Faster Than 20/Style guide

From Faster Than 20

Usage, Punctuation, Conventions, and Definitions of Terms

Refer to this style guide first; if you can’t find what you’re looking for, check Merriam-Webster and Chicago. See also Hanna Thomas and Anna Hirsch's A Progressive's Style Guide.


&: See ampersand.


Agile software development

ampersand: Avoid using ampersands; use and instead.


bulleted lists: See vertical lists


checkin: Not using check-in anymore. Checkin when it's a noun. Checking in (or a variety of that) when it's a verb. Check-in would be the adjective, but we don't use it in that form.

commas: See serial comma. Also read @EditorHulk's wise commentary on commas.

co-founder: We've decided on the hyphenated version of this word. No more confounding cofounders.


dashes: Use em dashes (—) to indicate an interruption. Do not use two hyphens in a row.

dates: Do not use "st," "nd," or "th" in your dates. For example, do April 27, 2012, not April 27th, 2012.






headings: Use Title Case: Capitalize the first letter of first word and all following words, except articles, prepositions, and conjunctions shorter than four letters; e.g., "The First Letter Is Always Uppercase", "Lowercase a and the", "Capitalize With and Through"

Don't hyphenate. End punctuation for complete sentences is optional.




kickoff n., adj.

kick off v.


lists: See vertical lists



numbered lists: See vertical lists

numbers: Spell out numbers up to nine. Use numerals for 10 and higher, except at the start of a sentence.



Oxford comma: See serial comma.





serial comma: Against AP style, we use serials commas. The serial comma — also called the Oxford comma — is the comma before the coordinating conjunction preceding the final item in a list of three or more items. The serial comma prevents confusion, as illustrated humorously in the cartoon. Use semicolons to separate list items within lists: XYZ and ABC; and models, systems, and networks. You can read the sordid details of this convention on Wikipedia.


Also read @EditorHulk's commentary on Twitter.

spaces: Only one space after a period. The two spaces after a period convention dates back to typewriters and monospaced fonts and are completely irrelevant (and wrong) in the age of modern typefaces.


time: 1:00-2:00pm or 11:00am-12:00pm


urls: We display technically accurate URLs. If the URL must be broken for line length, try to break after slashes, underscores, or before "dots". Avoid breaking around hyphens, and never break by hyphenating. Include "http://" and include the trailing slash, e.g.,


vertical lists

  • Initial capitalize items.
  • Complete sentences should have periods.
  • The last item should have a period, even if not a complete sentence.
  • Numbered lists should be used when the order or the number of items is important.



website: Not "web site."




Bullet Points

  • Amy: I want to see what you guys decided about punctuation for lists, and why. I recall you said you had decided not to punctuate any of the items. My personal preference is to either punctuate with commas or semicolons (if items are complex) and end punctuation for final item (assuming the sentence ends there). My view is that grammar and punctuation should not depend on the line breaks; that line breaks are for readability and breath (this view comes from poetry and programming). In some cases, I might omit the break punctuation for items but I almost always want to see the end punctuation.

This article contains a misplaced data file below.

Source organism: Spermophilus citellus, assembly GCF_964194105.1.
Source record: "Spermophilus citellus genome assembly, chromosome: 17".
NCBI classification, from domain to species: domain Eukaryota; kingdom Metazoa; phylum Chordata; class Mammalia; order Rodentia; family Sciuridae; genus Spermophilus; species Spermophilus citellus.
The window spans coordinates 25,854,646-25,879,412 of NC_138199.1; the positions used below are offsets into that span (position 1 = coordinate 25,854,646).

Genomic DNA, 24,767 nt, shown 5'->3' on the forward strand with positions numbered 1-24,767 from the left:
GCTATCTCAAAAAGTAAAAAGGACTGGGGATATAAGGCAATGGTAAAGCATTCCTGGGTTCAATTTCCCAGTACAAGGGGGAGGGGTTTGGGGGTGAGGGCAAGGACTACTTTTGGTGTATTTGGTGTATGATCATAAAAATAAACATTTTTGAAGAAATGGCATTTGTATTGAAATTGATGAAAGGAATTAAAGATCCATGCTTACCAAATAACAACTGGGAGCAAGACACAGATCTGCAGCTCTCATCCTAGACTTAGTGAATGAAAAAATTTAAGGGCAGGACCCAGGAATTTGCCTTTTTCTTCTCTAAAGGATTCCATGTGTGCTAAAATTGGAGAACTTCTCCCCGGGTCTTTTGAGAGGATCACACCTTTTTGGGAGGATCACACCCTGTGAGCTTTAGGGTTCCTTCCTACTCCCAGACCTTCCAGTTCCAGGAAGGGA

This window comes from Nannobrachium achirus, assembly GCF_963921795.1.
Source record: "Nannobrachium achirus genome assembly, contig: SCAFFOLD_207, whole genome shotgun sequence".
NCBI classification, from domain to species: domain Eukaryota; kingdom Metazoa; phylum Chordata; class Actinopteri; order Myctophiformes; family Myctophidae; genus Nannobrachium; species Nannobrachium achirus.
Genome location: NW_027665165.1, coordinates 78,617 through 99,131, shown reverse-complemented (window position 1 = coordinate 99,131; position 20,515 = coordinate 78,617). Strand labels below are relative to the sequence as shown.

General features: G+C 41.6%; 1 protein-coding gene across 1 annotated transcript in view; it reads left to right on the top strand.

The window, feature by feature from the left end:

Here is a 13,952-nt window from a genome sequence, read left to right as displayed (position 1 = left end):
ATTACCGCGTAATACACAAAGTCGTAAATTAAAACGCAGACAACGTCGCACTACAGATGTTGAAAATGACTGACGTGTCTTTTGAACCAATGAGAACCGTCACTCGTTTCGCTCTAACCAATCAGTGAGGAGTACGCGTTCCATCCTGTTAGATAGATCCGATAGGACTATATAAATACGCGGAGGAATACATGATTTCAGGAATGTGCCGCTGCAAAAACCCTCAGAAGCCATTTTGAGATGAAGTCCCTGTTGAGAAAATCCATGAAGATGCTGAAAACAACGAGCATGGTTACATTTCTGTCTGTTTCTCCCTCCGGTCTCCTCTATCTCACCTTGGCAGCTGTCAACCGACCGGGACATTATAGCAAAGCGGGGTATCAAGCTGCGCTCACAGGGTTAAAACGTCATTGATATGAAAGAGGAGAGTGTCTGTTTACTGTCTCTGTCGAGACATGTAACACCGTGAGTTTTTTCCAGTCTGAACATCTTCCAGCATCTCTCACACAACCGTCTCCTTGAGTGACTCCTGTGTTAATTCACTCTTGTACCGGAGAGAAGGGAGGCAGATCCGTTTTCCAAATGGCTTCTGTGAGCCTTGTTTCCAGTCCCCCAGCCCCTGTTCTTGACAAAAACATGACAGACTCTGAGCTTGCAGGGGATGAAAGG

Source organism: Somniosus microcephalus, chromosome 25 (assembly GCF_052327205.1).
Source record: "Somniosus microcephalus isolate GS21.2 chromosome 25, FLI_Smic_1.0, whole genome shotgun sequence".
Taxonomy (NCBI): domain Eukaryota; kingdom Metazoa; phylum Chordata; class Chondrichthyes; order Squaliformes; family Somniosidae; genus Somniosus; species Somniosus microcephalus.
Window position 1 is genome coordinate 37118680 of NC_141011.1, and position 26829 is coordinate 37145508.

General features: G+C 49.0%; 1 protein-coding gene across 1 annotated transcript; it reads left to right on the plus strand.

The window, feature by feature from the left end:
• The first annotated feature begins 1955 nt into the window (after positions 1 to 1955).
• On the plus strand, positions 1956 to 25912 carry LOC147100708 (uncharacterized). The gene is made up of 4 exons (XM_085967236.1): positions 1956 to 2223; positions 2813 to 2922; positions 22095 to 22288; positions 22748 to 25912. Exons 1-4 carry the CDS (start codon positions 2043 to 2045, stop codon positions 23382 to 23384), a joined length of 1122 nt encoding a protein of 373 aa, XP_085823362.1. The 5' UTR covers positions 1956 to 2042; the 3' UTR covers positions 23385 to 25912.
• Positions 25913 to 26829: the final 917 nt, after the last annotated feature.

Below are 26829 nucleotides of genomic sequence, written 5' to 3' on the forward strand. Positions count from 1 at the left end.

• Eugene: Turns out we didn't document what we had decided for lists. Basically, we decided that bullets should not end with periods. This was largely driven by PowerPoint; we may want to have two guidelines for PowerPoint vs docs.
      • Amy: I think one style guide is fine; in cases where there should be different treatment for different cases, that should simply be noted as an exception.
        • Rebecca: We did decide on no periods at the end of lists. I like this system when we are not using complete or complex sentences in the list. It drives me nuts when we have multiple sentences on a bullet list and we don't use a period. Can we differentiate different types of lists?

"http" vs "www"

A URL officially consists of three parts: protocol + domain name + path. For example, the correct URL for Faster Than 20 is:

"http" is the protocol (HyperText Transfer Protocol). "" is the domain name. The path, in this case, is "/".

Putting "www" in front of the domain for web sites is a convention that emerged, but it is not required. Most Web 2.0 companies do away with the "www," because it's superfluous, and it makes the domain name unnecessarily long.

These days, most web browsers automatically add the protocol and the root path. Most people never have to type those things in or even see them these days, and so they may not even be aware of them.

When displaying the URL, if you have "www" in front, people can guess it's a web site. (In our case, "www" will redirect to "", which is the canonical URL. In other words, it will work, but it won't be the official URL.) However, if it's not the canonical URL, we shouldn't be advertising it.

We should display the technically correct URL -- -- which will also demonstrate a level of technical cluefulness to those in the know.


  • One reason I tend to like to include the http:// if possible is that there can be some confusion that your company name is "" So, for what it's worth, my preference is to include the http:// (or www) when it's standalone whereas if the complete logo appears somewhere else on the piece, I'll be more inclined to think it's okay. As for why I like http:// better than www... I find it more visually interesting as well as conveying a tech sensitivity. -Amy 03:18, 19 April 2011 (UTC)


There should only be one space after periods. Read this article for an explanation.


p for pages. Period or no?